Flying the Flag
Acme Lingo Flagpoles’ 121-year history of innovation
Acme Lingo Flagpoles’ story began 121 years ago in 1897 on the Delaware River in Camden, New Jersey. John E. Lingo was a tugboat captain, and at the time there were 27 spar yards on the river that made wooden ship masts and made repairs when a ship’s mast was broken.
Lingo began the business as an owner of one of these spar yards. One day, he received a different request. He was asked if he could make a wooden flagpole, the process of tapering a piece of wood for a flagpole being similar to making a ship mast. And that request brought him into the flagpole business.
That work has stretched across five generations of the Lingo family, with the company now being run by John E. Lingo’s great-great grandson, Jeff Lingo.
Jeff remembers spending his summers in high school working in the shop where they made the flagpoles. At the time, his father, John E. Lingo Jr., was running the company. “We never really talked about me taking over the business,” Jeff says. “I have four brothers, and we all worked in the shop in the summer. It’s just what you did.”
During Jeff’s junior year in college, his father began to teach him the ins and outs of the business, like how to perform estimates. But it wasn’t until Jeff’s senior year that he began to seriously consider joining the company.
“I thought, maybe I should give this a shot. I graduated college in 1989, joined the firm and have been here ever since.”
In 2007, after his father retired and sold the Camden location, Jeff took over and relocated to Southampton, New Jersey, where the business is now headquartered.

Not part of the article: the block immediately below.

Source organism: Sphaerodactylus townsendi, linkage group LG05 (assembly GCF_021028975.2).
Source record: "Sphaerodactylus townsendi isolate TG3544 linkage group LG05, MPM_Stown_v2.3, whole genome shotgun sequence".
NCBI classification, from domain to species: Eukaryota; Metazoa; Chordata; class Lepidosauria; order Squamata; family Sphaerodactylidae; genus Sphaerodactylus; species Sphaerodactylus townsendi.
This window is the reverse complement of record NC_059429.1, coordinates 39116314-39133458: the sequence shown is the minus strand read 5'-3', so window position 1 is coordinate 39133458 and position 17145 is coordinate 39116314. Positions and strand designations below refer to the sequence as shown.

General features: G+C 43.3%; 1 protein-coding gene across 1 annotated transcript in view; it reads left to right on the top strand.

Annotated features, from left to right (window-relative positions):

A History of Innovation
A lot has changed during Acme Lingo Flagpoles’ century-crossing history, and the company has had a lot of “firsts.”
While Jeff admits, “Flagpoles are not overly complicated; they’re pretty straightforward,” the company has taken a fairly simple product and made improvements to it throughout the decades.
In the early 1920s, the business that began with wooden flagpoles made the first steel pole by tapering metal. These poles were more durable and resistant to damage from termites and lightning, compared to their wooden counterparts. Eventually, steel took over and wooden flagpoles became obsolete.
Acme Lingo Flagpoles didn’t stop there. It was also the first company to make stainless steel flagpoles and the first to make bronze flagpoles. The company then began building aluminum flagpoles—a less costly version of stainless steel or bronze that wouldn’t rust. Today, these aluminum poles are a majority of their market.
The family’s work hasn’t always been limited to flagpoles. When the first television came out, RCA approached the firm to create its first antenna. “RCA knew we were a pole maker, so they approached us to build a pole that could broadcast pictures through the air,” Jeff explains.
It was brand-new technology and something that had never been done before, but Acme Lingo Flagpoles was up to the task. The company built their first antenna in 1939 and continued producing them until around 2000.
Today, Acme Lingo Flagpoles is still innovating. The company recently launched a new product: an automatic flagpole.
Acme Lingo Flagpoles has partnered with another company, Automated Flagpole, which has created a motorized flagpole system operated on a photocell motor. At sunset, the automatic flagpole’s motor turns on to lower the flag, which is stored inside the pole for the night. At daybreak, the motor automatically raises the flag.